5 Ways the White House Kills It at Content Marketing
Barack Obama’s mastery of the Internet has been evident since 2008, when he won what some call the first “Facebook election” by using social media to generate donations and organize phone banking.
Though the strength of Obama’s initial campaign came from a self-created social networking site and a somewhat primitive use of Facebook (at least by today’s standards), his team has since proved itself adept at creating and distributing compelling content across our fractured media landscape.
For evidence of the White House’s talents for content marketing, look no further than the administration’s online ownership of Tuesday’s State of the Union address, which generated 2.6 million tweets and was discussed by nearly 6 million Facebook users.
Before, during, and after the speech, the Obama team pushed content to Tumblr, Facebook, Twitter, and YouTube to reiterate the president’s legislative goals and keep citizens engaged.
The White House’s multi-pronged attack serves as a great example of how content marketers can, and should, capitalize on the opportunities presented by web 2.0.
Here are five tips we can take from the Obama administration’s content strategy.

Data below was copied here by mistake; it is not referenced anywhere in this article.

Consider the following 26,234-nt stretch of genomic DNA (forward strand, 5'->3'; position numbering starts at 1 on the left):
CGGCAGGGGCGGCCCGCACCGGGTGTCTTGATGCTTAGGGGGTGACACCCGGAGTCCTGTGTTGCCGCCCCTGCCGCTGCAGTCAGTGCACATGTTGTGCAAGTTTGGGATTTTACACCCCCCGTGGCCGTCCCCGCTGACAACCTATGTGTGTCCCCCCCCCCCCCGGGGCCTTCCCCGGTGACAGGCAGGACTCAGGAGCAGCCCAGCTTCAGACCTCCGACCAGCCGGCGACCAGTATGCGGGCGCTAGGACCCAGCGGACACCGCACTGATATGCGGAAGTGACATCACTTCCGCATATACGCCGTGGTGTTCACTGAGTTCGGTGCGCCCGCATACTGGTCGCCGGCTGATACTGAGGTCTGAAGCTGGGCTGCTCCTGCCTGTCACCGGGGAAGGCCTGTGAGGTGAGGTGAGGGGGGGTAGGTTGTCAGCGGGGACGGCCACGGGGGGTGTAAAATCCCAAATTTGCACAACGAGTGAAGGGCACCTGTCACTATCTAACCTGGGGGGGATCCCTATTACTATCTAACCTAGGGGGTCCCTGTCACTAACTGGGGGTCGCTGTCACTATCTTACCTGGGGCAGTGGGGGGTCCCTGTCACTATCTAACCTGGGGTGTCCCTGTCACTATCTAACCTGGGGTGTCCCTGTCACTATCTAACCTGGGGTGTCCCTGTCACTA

1. Dominate the second screen
According a report issued by Nielsen last year, 84 percent of smartphone and tablet owners use their devices while they watch television. This gives brands the opportunity to use social media either to reinforce the messages they are sending on television or to reel in attention they otherwise would not have gotten.
In the case of the State of the Union, the White House used its Twitter account to underscore important quotes from the speech, aided by photographs or presentation slides when appropriate.
On WhiteHouse.gov, the administration aired what it called an “enhanced” broadcast of the speech, in which a live feed of the event was supplemented by visual aides that provided facts and figures on issues like climate change and international trade.
The team then pushed three-minute video chunks of the enhanced broadcast to its 3 million Facebook fans, and posted the videos to the White House YouTube channel, as well.